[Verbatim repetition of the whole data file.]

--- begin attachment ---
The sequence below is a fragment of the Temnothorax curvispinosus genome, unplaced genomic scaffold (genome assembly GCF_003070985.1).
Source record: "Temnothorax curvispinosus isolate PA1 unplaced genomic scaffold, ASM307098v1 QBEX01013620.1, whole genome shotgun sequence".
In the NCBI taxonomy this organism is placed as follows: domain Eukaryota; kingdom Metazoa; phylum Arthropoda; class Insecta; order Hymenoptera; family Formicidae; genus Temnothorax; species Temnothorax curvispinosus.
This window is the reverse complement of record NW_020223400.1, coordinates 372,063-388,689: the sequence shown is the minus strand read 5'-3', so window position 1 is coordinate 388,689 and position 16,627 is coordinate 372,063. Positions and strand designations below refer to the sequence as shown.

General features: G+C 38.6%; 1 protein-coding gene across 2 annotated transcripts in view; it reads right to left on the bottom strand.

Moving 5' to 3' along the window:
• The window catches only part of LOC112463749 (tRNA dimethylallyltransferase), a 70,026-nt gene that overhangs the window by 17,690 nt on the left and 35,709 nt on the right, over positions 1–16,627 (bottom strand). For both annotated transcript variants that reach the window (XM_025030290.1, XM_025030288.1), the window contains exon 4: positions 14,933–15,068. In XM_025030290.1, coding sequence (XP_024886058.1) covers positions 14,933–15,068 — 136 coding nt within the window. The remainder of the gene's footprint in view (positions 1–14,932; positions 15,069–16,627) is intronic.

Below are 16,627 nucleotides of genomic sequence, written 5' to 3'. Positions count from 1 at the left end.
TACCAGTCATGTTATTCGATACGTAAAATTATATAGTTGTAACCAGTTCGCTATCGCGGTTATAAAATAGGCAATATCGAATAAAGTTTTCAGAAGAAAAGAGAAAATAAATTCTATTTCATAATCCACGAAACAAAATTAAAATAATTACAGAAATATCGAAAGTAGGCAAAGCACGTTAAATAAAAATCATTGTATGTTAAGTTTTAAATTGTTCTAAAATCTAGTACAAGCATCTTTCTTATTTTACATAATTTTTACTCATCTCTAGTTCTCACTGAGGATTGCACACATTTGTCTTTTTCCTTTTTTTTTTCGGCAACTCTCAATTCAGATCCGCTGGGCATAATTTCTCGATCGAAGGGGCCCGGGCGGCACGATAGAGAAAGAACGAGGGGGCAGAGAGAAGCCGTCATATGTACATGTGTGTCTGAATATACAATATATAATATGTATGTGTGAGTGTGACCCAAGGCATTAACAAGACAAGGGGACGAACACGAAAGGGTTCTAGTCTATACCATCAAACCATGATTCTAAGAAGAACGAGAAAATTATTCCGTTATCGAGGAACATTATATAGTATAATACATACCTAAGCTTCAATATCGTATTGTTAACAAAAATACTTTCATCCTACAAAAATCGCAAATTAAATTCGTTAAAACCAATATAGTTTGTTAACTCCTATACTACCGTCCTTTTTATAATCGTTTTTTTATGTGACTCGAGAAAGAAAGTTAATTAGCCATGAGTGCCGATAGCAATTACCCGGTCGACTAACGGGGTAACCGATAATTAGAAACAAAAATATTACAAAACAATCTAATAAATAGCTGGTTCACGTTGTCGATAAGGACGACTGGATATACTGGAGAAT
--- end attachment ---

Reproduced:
The sequence below is a fragment of the Temnothorax curvispinosus genome, unplaced genomic scaffold (genome assembly GCF_003070985.1).
Source record: "Temnothorax curvispinosus isolate PA1 unplaced genomic scaffold, ASM307098v1 QBEX01013620.1, whole genome shotgun sequence".
In the NCBI taxonomy this organism is placed as follows: domain Eukaryota; kingdom Metazoa; phylum Arthropoda; class Insecta; order Hymenoptera; family Formicidae; genus Temnothorax; species Temnothorax curvispinosus.
This window is the reverse complement of record NW_020223400.1, coordinates 372,063-388,689: the sequence shown is the minus strand read 5'-3', so window position 1 is coordinate 388,689 and position 16,627 is coordinate 372,063. Positions and strand designations below refer to the sequence as shown.

General features: G+C 38.6%; 1 protein-coding gene across 2 annotated transcripts in view; it reads right to left on the bottom strand.

Moving 5' to 3' along the window:
• The window catches only part of LOC112463749 (tRNA dimethylallyltransferase), a 70,026-nt gene that overhangs the window by 17,690 nt on the left and 35,709 nt on the right, over positions 1–16,627 (bottom strand). For both annotated transcript variants that reach the window (XM_025030290.1, XM_025030288.1), the window contains exon 4: positions 14,933–15,068. In XM_025030290.1, coding sequence (XP_024886058.1) covers positions 14,933–15,068 — 136 coding nt within the window. The remainder of the gene's footprint in view (positions 1–14,932; positions 15,069–16,627) is intronic.

Below are 16,627 nucleotides of genomic sequence, written 5' to 3'. Positions count from 1 at the left end.
TACCAGTCATGTTATTCGATACGTAAAATTATATAGTTGTAACCAGTTCGCTATCGCGGTTATAAAATAGGCAATATCGAATAAAGTTTTCAGAAGAAAAGAGAAAATAAATTCTATTTCATAATCCACGAAACAAAATTAAAATAATTACAGAAATATCGAAAGTAGGCAAAGCACGTTAAATAAAAATCATTGTATGTTAAGTTTTAAATTGTTCTAAAATCTAGTACAAGCATCTTTCTTATTTTACATAATTTTTACTCATCTCTAGTTCTCACTGAGGATTGCACACATTTGTCTTTTTCCTTTTTTTTTTCGGCAACTCTCAATTCAGATCCGCTGGGCATAATTTCTCGATCGAAGGGGCCCGGGCGGCACGATAGAGAAAGAACGAGGGGGCAGAGAGAAGCCGTCATATGTACATGTGTGTCTGAATATACAATATATAATATGTATGTGTGAGTGTGACCCAAGGCATTAACAAGACAAGGGGACGAACACGAAAGGGTTCTAGTCTATACCATCAAACCATGATTCTAAGAAGAACGAGAAAATTATTCCGTTATCGAGGAACATTATATAGTATAATACATACCTAAGCTTCAATATCGTATTGTTAACAAAAATACTTTCATCCTACAAAAATCGCAAATTAAATTCGTTAAAACCAATATAGTTTGTTAACTCCTATACTACCGTCCTTTTTATAATCGTTTTTTTATGTGACTCGAGAAAGAAAGTTAATTAGCCATGAGTGCCGATAGCAATTACCCGGTCGACTAACGGGGTAACCGATAATTAGAAACAAAAATATTACAAAACAATCTAATAAATAGCTGGTTCACGTTGTCGATAAGGACGACTGGATATACTGGAGAAT